Merck Manual

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The Manual's Editorial Staff

Last full review/revision Dec 2019| Content last modified Dec 2019
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Topic Resources

What is cellulitis?

Cellulitis is a bacterial infection in your skin.

  • Cellulitis is a common skin infection that can spread quickly and be very serious

  • The infected area hurts and is red, warm, and swollen

  • Cellulitis is most common on your legs but can happen anywhere

  • If the infection reaches your bloodstream, it can be life threatening

What causes cellulitis?

Cellulitis is caused by germs (bacteria) that get into your skin. Bacteria are most likely to enter your skin where you have a cut, insect bite, scrape, burn, puncture wound, or patches of dry skin.

Cellulitis is often caused by Staphylococcus bacteria (staph infection). The type of staphylococcus known as MRSA is resistant to many antibiotics. A MRSA infection can be hard to treat.

People have a higher risk of getting cellulitis if they:

  • Are overweight

  • Have a weakened immune system that makes it hard for them to fight off infection

  • Have other skin diseases, such as eczema or athlete's foot

  • Already have a swollen arm or leg

  • Use IV drugs

  • Have had cellulitis before

What are the symptoms of cellulitis?

  • Skin redness, swelling, warmth, and pain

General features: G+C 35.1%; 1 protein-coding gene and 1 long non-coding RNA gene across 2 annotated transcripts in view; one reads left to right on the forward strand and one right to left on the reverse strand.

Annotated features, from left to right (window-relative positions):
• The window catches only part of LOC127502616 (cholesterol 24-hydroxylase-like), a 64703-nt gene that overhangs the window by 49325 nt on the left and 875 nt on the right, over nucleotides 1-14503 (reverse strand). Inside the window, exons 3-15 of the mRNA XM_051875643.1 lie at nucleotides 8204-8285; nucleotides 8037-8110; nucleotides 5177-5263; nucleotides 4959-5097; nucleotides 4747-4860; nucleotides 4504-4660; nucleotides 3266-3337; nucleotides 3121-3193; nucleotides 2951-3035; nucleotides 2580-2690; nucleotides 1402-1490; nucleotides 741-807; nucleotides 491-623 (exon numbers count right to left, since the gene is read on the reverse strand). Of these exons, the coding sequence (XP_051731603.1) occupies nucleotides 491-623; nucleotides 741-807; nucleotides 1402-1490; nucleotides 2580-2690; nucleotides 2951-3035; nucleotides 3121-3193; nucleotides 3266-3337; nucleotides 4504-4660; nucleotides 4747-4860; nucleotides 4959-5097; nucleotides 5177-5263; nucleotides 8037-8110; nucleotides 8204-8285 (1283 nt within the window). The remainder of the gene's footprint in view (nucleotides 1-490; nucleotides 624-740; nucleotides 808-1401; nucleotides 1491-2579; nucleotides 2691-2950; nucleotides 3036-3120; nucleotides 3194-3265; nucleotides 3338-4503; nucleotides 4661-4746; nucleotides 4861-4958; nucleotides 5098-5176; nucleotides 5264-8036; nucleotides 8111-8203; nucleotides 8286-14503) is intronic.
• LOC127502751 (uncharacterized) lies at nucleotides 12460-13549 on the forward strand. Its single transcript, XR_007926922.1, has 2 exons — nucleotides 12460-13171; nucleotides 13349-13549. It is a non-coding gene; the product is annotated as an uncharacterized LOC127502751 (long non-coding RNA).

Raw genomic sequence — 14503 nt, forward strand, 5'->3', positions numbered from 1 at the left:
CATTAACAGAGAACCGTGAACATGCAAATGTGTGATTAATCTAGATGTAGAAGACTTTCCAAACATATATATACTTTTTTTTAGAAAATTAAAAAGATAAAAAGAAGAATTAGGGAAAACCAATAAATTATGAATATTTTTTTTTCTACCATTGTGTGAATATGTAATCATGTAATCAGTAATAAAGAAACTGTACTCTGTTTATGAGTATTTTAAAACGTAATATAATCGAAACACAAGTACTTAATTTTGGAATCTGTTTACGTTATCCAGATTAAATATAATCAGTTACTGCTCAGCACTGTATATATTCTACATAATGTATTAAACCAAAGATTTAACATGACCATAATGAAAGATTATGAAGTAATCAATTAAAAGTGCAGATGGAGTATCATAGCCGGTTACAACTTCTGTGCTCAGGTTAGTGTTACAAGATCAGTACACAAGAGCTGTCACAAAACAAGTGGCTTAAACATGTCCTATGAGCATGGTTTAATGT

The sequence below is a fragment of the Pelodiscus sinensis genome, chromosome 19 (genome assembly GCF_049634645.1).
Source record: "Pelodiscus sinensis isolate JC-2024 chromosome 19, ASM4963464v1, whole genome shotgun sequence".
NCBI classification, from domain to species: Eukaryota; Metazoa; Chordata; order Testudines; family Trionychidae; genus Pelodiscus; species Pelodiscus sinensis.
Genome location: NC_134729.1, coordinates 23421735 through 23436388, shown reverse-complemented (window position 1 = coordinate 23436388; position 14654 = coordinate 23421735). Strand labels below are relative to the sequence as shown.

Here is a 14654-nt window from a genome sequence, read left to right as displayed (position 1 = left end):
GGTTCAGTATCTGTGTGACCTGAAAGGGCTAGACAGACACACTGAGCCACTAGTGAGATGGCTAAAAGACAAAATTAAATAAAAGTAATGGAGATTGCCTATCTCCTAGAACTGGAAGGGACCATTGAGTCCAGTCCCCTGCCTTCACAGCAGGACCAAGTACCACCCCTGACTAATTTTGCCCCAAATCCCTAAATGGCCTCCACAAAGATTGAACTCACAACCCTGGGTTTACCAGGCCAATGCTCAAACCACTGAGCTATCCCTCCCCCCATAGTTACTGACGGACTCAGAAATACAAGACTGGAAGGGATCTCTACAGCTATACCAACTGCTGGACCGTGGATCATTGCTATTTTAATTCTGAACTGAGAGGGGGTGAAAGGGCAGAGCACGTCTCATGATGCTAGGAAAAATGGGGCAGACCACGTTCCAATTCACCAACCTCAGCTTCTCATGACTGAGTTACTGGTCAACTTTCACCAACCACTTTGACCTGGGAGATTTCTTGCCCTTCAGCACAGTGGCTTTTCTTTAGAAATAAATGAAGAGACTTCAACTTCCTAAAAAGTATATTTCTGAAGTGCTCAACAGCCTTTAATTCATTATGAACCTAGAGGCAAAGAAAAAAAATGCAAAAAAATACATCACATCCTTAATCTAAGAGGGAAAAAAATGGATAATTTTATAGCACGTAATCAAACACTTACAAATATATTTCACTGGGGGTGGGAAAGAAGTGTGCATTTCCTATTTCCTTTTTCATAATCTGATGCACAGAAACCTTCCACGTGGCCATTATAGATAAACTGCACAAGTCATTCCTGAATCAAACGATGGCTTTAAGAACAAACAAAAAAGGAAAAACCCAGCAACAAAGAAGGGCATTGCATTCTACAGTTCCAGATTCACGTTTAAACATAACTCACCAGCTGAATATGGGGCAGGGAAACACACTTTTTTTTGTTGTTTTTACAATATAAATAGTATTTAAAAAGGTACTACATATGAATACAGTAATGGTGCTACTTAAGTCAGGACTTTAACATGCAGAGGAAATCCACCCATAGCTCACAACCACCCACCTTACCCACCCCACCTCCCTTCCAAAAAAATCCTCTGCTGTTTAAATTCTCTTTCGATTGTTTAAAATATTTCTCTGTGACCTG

• Sometimes blisters with yellow fluid

  • Sometimes fever and swollen lymph nodes (swollen glands)

Cellulitis usually starts as a small, red patch that's slightly sore. The infected area can get larger quickly. In a couple of days, it could spread from a spot the size of a quarter on your calf to cover your entire lower leg.

If the infection gets into the blood stream, you can have high fever, low blood pressure, and shut down of some of your organs (sepsis).

How can doctors tell if I have cellulitis?

Doctors diagnose cellulitis based on how your skin looks. There are no tests to tell for sure. However, doctors may do tests such as an ultrasound to make sure your leg isn't red and swollen because of a blood clot.

See a doctor immediately if an area on your skin is red, swollen, and painful.

How do doctors treat cellulitis?

  • Antibiotics to kill the bacteria

  • Usually you take the antibiotics by mouth but sometimes, when there is serious infection, by vein (IV) in the hospital

  • If you have cellulitis in your leg, doctors will ask you to elevate it

How can I prevent cellulitis?

  • Keep skin wounds clean, cover them with a bandage, and apply an antibiotic cream for protection

  • Treat fungal foot infections (such as athlete’s foot) and other skin conditions to help heal any breaks in the skin

  • If you have diabetes or poor circulation, examine your feet every day, use a moisturizer, and avoid injury by wearing proper shoes

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